Lilies at Driftwood garden
The lilies have been in the same pot for 25 years and still flower profusely every spring. Image: Geoff Stonebanks

Check your plants

If you have a huge plant hanging out in a really small pot, it’s probably time to give it an upgrade; it can only thrive in that space for so long. I read recently that one suggestion is to ensure two-thirds plant height to one-third pot. Check out your own plants, it does make sense, but it also ensures your plant has enough space to stay healthy and grow.

Plants such as this beautiful Brazilian edelweiss (Sinningia leucotricha) require so little compost and can survive for years in the same pot, producing gorgeous flower stems each year that will have delicate orange flowers hanging, once fully extended. If your plant is suffering from yellowing leaves, it’s generally from overwatering or maybe too much light, but if you’ve noticed a lot of yellowing leaves pop up all at once, it could be a sign that it’s time to repot. Give your plants a treat when repotting and add some of Richard’s Root Booster to support healthy roots.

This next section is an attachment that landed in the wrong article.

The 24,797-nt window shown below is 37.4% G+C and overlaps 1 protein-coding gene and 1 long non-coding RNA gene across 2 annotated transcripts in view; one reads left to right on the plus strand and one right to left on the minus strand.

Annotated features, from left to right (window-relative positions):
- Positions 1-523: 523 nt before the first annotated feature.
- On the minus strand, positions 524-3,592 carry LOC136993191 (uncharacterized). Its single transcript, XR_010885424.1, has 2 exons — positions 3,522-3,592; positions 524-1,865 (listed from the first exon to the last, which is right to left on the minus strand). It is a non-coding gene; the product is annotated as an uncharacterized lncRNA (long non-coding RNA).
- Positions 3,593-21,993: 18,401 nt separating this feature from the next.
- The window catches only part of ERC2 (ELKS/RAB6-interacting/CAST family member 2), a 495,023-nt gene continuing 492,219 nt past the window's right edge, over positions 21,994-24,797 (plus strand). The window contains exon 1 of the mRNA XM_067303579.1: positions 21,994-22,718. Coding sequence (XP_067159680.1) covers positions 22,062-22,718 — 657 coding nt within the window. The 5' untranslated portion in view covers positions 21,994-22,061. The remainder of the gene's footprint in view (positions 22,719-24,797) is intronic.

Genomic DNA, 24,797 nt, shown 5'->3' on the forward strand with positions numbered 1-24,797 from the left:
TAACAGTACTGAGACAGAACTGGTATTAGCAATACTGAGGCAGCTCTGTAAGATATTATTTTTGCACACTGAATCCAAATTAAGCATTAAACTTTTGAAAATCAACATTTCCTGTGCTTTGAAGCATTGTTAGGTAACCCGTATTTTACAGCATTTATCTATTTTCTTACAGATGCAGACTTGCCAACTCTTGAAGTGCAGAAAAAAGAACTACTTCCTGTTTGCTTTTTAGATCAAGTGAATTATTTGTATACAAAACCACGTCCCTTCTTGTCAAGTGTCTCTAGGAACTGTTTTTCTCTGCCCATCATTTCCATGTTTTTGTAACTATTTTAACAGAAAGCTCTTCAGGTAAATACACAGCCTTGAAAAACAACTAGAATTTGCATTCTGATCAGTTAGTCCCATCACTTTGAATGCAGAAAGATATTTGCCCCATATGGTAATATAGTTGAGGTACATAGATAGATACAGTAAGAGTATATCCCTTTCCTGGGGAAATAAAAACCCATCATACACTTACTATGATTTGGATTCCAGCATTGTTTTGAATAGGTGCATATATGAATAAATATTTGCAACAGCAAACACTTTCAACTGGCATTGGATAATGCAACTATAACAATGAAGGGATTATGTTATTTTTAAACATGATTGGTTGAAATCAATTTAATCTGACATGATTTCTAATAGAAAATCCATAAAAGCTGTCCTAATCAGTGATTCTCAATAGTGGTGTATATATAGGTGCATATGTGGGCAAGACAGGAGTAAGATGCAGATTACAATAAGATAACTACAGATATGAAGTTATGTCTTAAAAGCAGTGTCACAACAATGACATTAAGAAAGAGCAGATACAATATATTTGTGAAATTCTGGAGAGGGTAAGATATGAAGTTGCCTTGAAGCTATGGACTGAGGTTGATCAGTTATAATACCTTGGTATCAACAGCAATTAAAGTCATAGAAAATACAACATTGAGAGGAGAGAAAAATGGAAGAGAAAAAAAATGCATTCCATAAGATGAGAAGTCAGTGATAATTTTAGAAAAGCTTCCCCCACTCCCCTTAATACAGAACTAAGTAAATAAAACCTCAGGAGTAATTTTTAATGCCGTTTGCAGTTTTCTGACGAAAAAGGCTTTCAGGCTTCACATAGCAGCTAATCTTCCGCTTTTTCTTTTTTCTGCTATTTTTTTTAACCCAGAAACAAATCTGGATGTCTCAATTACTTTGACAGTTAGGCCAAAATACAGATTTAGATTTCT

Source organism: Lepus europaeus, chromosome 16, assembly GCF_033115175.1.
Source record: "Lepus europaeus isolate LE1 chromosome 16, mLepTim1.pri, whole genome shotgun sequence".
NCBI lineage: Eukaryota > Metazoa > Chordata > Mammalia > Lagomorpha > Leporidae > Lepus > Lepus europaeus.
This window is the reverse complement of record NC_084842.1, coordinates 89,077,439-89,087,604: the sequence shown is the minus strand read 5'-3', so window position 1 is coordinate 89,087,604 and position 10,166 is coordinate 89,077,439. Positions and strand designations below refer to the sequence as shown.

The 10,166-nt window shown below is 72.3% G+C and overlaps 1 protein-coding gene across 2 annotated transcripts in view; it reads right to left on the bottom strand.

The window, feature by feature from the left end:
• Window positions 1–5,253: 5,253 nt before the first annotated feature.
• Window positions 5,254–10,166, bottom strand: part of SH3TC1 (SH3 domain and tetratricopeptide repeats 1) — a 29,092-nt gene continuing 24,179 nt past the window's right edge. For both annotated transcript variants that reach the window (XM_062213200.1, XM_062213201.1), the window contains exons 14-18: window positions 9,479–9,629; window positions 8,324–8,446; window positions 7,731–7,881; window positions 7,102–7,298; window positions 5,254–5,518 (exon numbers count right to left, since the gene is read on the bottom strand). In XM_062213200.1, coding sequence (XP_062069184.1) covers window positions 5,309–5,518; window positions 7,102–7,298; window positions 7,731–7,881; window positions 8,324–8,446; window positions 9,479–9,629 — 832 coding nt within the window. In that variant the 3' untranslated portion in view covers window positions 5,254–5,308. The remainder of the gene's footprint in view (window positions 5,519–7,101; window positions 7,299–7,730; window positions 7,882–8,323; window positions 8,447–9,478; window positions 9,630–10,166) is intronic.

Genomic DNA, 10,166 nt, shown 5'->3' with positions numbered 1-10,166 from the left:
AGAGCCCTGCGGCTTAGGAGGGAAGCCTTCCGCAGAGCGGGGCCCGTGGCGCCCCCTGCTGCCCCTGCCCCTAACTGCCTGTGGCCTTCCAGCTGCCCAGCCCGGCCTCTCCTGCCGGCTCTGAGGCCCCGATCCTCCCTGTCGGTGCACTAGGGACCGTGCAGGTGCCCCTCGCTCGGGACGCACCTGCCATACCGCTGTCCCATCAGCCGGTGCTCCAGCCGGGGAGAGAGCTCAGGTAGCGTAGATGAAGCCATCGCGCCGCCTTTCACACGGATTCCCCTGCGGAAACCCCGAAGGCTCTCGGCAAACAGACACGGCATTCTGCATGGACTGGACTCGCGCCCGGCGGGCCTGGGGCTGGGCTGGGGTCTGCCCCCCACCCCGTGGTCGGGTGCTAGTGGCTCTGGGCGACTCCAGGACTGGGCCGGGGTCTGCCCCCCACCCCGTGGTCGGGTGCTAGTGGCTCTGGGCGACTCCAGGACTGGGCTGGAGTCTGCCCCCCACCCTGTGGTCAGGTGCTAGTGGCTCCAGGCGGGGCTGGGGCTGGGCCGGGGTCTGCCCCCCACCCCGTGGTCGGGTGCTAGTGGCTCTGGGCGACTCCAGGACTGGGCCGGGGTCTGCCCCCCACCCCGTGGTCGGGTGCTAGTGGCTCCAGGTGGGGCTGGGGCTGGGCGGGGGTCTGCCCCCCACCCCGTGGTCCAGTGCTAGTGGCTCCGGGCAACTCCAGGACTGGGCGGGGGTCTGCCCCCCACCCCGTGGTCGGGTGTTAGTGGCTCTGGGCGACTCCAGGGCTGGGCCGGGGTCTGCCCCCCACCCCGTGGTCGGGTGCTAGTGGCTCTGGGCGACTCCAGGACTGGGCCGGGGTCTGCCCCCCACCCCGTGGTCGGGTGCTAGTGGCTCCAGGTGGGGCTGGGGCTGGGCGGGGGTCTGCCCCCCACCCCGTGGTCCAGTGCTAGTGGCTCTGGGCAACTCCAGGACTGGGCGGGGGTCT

Sinningia leucotricha in pot at Driftwood
Brazilian edelweiss (Sinningia leucotricha) require little compost so can stay in the same pot for years. Image: Geoff Stonebanks

The thing to remember is that if your plant is root bound, there’s not enough soil for the roots. So, there’s also not enough soil to hold the nutrients for the roots to absorb and get it to the plant, when there’s a lack of nutrients, the leaves can yellow.

If I’m being totally honest, while it may be good practice to repot plants, chances are, like my lilies, if you care for them and feed them well, they are likely to do well.